Friday, January 23, 2004


I had the pleasure to go skating with Anna last weekend. My friend Brad took his son Ethan and the four of us went skating in Reston. Brad at least seemed to know what he was doing. I vaguely remember skating in some gym class twenty years ago, and thought I knew how. But I was very wrong. On the other hand, it was encouraging to see Anna skate better than her dad after little more than twenty minutes on the rink.

The rink was packed. There were lots of other little children trying to skate, and many would-be olympic athlete's swooshing around with grace and speed. Then there was us, a somewhat clumsy guy to start with, clutching to the edge of the ring and trying to keep a death grip on Anna, who just wants to skate out in the middle with all the cute little girls in stockings doing pirouettes.

"Anna, you need to hold on to my arm."

"I want to skate in the middle." Anna would take off skating. Her skates would clatter together and bounce against each other.

I start off after her and right away I feel like a cross between Jerry Louis and Chevy Chase. My ankles feel like they are on fire. My skates are clattering and flexing underneath me. Anna falls, suddenly. Wham! I try to help her up. She rises up and pushes away from me, trying to skate again. I grab her shoulder. She pushes away. Wham! And once more. The falls do not seem to faze her.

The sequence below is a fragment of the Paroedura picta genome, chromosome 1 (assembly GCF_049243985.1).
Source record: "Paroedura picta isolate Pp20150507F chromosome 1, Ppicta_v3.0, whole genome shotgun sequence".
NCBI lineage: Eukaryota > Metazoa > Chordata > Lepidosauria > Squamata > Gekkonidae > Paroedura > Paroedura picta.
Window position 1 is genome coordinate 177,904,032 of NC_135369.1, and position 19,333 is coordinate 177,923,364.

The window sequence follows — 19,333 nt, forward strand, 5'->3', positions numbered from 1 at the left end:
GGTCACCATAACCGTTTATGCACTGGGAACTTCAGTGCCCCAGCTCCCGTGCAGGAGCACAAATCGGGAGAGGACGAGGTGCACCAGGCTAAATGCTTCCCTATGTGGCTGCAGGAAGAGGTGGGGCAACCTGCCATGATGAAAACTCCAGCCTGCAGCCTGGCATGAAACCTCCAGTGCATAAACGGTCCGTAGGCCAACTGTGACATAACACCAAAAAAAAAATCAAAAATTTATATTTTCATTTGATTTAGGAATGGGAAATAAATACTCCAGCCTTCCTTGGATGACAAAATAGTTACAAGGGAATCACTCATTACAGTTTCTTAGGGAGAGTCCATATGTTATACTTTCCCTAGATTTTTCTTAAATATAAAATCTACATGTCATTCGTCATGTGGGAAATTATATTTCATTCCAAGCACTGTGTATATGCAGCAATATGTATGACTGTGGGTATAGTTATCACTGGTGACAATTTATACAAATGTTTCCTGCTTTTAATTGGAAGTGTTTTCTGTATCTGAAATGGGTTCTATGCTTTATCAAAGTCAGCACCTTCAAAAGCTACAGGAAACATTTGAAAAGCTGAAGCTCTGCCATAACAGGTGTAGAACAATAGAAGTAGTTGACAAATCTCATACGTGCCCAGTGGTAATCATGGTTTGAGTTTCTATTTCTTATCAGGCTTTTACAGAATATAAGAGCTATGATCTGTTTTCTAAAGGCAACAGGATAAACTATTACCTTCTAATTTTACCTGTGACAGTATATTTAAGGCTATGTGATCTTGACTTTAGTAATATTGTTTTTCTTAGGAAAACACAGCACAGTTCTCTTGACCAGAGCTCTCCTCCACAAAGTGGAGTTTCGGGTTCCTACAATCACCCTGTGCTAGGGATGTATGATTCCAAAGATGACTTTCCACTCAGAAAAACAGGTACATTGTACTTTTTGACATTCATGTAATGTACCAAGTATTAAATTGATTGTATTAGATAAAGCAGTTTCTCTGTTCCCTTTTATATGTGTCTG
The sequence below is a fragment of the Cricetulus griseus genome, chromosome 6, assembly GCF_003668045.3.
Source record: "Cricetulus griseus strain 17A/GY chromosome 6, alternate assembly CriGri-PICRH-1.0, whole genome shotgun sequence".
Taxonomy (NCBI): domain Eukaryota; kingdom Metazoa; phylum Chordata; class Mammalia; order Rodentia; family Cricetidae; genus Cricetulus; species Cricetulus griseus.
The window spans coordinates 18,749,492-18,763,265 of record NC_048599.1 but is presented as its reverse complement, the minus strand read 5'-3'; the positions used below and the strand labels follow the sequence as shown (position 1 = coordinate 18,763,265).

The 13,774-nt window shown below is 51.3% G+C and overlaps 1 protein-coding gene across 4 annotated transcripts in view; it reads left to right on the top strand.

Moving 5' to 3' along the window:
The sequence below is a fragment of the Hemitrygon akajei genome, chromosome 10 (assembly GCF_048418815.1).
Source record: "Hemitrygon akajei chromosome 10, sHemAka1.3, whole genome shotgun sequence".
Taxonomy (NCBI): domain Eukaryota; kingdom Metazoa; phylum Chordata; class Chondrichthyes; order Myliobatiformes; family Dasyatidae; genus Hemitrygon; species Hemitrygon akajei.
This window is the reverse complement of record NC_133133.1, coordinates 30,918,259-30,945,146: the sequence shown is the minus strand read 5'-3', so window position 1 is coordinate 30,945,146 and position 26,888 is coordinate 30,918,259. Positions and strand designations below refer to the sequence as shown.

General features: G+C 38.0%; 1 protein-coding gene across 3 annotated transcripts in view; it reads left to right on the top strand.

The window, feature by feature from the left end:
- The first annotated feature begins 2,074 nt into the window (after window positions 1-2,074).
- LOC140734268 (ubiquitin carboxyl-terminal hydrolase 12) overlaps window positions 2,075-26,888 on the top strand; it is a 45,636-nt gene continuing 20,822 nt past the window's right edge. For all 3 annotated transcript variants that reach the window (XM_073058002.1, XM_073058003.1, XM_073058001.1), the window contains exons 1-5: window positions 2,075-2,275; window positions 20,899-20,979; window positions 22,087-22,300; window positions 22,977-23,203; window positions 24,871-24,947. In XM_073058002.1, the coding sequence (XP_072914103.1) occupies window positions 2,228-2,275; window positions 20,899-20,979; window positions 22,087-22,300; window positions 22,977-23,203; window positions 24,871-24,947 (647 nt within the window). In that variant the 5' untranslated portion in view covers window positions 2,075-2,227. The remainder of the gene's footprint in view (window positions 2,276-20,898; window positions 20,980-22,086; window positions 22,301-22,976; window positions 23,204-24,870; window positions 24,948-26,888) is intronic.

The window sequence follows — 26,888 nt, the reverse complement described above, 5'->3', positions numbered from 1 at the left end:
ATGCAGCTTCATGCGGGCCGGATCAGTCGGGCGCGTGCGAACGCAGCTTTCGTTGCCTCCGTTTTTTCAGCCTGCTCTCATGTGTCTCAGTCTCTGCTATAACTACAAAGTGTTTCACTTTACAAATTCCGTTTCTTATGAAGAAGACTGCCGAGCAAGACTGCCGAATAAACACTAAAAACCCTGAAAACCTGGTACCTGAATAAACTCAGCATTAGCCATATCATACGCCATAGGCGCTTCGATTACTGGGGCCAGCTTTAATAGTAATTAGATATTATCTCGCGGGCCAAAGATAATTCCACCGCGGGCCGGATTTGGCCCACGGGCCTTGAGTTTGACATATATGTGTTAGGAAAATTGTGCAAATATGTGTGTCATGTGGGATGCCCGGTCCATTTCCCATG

After seven or eight spills she takes a mean one. It didn't look any different from the others but she's crying now, and there is a crescent of red on her cheek, and a few drops of blood. I pick her up and somehow get her outside of the rink. It takes her about 90 seconds to recover. The blood isn't even dry on her cheek yet. I was hopeful that she had enough and maybe I could go home, and maybe read a book about ice-skating or something.

"Its okay sweetie, we don't have to go back out there if you don't want to."

She gets a look and then starts to cry. I'm thinking to myself, "uh-oh, she took this big spill and now she'll never want to go skating again. "But I WANT to go skating" Anna says, starting to whine.

"Sure! I mean, just as soon as you're ready we can go back out." I thought she might want to wait at least a minute or two. I didn't even get to finish my sentence, and we were heading back out.

As we skate I look around. I don't notice anyone else falling so much. Or falling at all. And no one here in the middle. The beginners are all like me, tenuous, careful, probing. But Anna keeps charging ahead, pulling away from me and falling, wham!, against the ice again and again. She's a tiger, that one. I was so proud of her.

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